Moving Into Position
Title: President and CEO,
Education: Bachelor of Science with honors in Mechanical Engineering from Technion-Israel Institute of Technology; Masters of Business Administration from Tel Aviv University
Career: May 2012-Present—President/CEO, IAI
2006-12: Head of IAI’s Missiles & Space Group
2003-06: General manager of IAI’s MBT Space Div.
1998: Joined IAI after 27 years in the Israeli navy, where he managed several major advanced missile and defense system programs
During the Farnborough International Airshow this month, Israel Aerospace Industries CEO and President Joseph Weiss talked with Paris Bureau Chief Amy Svitak, about plans to expand the company’s presence in the global space sector with exports of remote-sensing and communications satellites.
AW&ST: How are things progressing with Amos 6, the commercial communications satellite you are developing with MacDonald Dettwiler and Associates for Spacecom?
Weiss: Amos 6, which is based mainly on the Amos 4 design, offers advanced flexibility, and the platform is now being developed for both commercial and government use. We eventually want to provide the market with an all-electric propulsion design that will result in a much lighter-weight satellite. We are investing in the technology and believe we will be able to offer it within a year.
You recently launched the second-generation Ofeq 10 synthetic aperture radar (SAR) satellite for the Israeli defense ministry. How is it performing?
It is working well and the images we are getting are astonishing. It’s a military satellite, so the resolution is classified, but it is better than anticipated. Testing is going according to plan and soon the satellite will be delivered to the ministry. This gives us a good feeling about our position as we start to think about the direction of SAR applications based on the experience gained with the first and second generations.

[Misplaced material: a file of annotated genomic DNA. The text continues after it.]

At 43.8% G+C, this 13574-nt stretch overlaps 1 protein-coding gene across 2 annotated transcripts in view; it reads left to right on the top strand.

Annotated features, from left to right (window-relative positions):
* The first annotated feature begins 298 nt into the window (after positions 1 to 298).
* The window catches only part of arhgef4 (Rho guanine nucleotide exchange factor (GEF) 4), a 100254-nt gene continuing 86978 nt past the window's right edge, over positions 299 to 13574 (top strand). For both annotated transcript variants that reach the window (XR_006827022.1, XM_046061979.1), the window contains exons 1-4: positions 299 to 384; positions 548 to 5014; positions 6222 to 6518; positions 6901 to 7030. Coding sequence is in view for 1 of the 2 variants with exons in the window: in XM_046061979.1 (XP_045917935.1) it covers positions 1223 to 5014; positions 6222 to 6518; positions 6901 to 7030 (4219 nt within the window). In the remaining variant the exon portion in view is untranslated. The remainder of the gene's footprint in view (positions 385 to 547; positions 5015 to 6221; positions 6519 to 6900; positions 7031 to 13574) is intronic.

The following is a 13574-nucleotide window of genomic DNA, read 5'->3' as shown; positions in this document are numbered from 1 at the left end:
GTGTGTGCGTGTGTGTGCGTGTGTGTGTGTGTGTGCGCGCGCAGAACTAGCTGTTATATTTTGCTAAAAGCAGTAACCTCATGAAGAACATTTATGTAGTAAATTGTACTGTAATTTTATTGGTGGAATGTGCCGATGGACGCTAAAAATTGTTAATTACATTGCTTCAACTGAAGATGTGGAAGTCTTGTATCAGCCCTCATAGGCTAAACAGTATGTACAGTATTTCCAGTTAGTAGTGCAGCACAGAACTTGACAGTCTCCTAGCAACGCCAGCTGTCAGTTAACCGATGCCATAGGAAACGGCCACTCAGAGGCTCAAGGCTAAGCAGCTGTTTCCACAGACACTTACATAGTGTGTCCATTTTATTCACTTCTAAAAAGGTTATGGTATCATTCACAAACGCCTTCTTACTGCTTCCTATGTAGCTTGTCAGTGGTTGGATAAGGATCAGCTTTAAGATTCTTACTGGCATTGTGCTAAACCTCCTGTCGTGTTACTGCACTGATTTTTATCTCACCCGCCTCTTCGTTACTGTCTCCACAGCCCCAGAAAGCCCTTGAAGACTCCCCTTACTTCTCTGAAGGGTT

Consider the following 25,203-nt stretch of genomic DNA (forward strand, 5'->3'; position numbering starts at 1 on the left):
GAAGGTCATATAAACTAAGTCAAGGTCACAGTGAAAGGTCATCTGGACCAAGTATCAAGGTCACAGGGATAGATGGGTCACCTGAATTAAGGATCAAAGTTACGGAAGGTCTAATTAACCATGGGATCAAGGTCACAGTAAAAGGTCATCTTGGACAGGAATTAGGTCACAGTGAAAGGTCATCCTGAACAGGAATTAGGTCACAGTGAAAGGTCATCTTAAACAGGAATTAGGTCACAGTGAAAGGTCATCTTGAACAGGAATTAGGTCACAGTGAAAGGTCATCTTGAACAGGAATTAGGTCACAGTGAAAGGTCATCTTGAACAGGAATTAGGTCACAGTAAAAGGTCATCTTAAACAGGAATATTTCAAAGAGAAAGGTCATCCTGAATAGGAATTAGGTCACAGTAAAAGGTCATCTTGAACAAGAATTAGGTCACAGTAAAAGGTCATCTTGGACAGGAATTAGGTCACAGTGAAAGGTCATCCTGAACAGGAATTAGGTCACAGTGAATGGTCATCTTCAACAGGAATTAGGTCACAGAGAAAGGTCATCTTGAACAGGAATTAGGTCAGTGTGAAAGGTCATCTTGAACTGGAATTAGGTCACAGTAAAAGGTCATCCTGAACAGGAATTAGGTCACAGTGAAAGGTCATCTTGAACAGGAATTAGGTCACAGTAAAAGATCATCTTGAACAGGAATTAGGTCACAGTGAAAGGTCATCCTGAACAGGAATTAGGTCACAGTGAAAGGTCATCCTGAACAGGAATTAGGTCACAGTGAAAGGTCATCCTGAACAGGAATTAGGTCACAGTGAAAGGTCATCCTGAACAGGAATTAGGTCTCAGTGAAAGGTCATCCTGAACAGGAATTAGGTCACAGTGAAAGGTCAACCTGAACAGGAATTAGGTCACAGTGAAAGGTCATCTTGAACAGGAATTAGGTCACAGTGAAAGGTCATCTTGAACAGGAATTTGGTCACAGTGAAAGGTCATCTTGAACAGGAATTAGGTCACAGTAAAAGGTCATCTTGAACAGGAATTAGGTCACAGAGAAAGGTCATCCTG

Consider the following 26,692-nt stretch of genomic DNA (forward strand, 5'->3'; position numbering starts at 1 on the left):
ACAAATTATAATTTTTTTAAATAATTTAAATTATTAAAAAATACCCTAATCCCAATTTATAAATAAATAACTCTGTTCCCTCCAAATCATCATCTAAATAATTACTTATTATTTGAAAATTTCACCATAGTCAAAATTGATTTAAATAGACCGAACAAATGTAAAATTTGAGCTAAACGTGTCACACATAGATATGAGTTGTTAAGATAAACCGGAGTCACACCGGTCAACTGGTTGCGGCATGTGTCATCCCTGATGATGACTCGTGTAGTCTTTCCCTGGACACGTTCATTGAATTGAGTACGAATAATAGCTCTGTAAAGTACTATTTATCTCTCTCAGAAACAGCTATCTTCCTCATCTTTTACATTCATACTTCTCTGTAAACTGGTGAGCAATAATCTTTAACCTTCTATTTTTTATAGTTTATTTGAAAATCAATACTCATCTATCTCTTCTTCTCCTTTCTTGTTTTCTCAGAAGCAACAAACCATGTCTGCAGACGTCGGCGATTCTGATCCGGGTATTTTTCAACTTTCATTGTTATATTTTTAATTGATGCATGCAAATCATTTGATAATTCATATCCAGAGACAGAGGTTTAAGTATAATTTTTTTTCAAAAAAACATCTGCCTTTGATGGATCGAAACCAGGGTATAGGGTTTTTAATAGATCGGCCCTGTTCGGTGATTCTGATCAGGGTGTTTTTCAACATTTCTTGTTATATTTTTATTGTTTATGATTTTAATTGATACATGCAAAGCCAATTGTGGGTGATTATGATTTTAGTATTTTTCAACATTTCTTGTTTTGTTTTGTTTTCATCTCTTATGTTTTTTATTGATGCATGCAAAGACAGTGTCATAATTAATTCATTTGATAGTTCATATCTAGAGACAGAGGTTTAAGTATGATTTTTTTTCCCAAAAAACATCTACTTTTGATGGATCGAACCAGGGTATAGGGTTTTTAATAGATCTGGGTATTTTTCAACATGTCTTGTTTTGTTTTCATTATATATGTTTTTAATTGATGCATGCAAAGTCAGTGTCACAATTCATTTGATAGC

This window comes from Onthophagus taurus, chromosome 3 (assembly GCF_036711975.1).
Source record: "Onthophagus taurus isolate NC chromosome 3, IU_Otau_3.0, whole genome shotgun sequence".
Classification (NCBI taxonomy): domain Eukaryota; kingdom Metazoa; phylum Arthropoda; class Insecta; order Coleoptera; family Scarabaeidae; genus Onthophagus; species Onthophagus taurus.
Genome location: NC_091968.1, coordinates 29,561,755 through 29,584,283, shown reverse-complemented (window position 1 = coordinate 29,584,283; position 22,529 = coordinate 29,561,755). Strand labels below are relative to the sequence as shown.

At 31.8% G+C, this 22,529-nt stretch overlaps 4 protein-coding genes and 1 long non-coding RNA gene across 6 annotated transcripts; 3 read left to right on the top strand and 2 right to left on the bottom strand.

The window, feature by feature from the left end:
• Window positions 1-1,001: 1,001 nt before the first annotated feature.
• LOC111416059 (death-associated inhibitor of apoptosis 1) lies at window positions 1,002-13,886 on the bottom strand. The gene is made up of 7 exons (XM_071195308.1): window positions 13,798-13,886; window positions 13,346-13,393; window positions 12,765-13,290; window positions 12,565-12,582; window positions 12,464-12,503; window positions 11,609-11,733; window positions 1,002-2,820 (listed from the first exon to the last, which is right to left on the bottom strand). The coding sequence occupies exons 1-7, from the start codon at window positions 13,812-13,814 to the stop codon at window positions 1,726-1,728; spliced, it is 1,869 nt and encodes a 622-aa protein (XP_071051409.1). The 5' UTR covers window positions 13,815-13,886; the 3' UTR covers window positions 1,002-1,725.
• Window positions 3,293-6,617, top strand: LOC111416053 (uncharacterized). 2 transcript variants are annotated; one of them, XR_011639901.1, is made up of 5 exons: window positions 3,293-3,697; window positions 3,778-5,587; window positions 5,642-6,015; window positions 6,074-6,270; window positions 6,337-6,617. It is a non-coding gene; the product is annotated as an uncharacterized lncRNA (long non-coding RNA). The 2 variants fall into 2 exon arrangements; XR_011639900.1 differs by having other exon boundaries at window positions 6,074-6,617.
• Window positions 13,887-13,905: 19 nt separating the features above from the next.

When will the VENuS [Vegetation and Environment monitoring on a New Micro-Satellite] launch?
VENuS is a science satellite the Israeli Space Agency is developing with French space agency CNES. Most of the satellite is supplied by IAI, with the ground station and scientific research provided by CNES. It will be launched in 2016, probably by a European Vega rocket, but advanced negotiations are still in progress and have not been concluded. The satellite was delayed for awhile due to some technical issues, but these have been overcome.
How is work progressing on the new OptSat 3000 for the Italian government?
OptSat 3000 was originally aimed for the military market, with extremely high resolution. Like all IAI satellites, it is very lightweight, just 350 kg [772 lb.] but with very high maneuverability and agility. The weight is important, because the lighter you are, the more you can enhance agility to collect more images. OptSat 3000 is offering exceptional performance at what will be an attractive price. It is going to be the baseline for the commercial EROS Earth-observation satellites, the baseline for the satellite we’re building with the Italians, and for some global marketing activities.
Does the recent decision by the U.S. government to lower satellite-resolution limits help or hurt?
I believe it will relieve us of all kinds of constraints we might have had, in terms of selling both satellites and images—not just hardware, but services, which are also controlled by international resolution limitations. But we are reaching a point where one more centimeter or five more centimeters, to most customers, are not that important. We have to be careful in terms of playing with the resolution while keeping a constant eye on the regular commercial market, which doesn’t necessarily want to invest the money and other resources for very-high resolution. This means I can dance with a leg in both markets.
What will IAI and subsidiary
ImageSat International (ISI) offer to emerging space economies that are often more interested in hardware than imagery and services?
Many small countries want their own satellites. In spite of the fact that DigitalGlobe and other companies sell imagery on the commercial market, most countries want their own, and we are trying to position ourselves like Italy, France and others to customize a package that includes the satellites on the one hand, and very good services or interim services with ISI.
Where are you marketing remote-sensing satellites and services?
We are pursuing opportunities in South and Central America and in the Far East; of course the government of Israel is our main customer. We just launched Ofeq 10, Amos 4 and we are working on Amos 6, so there is never a dull moment. These are the main markets we are pursuing today.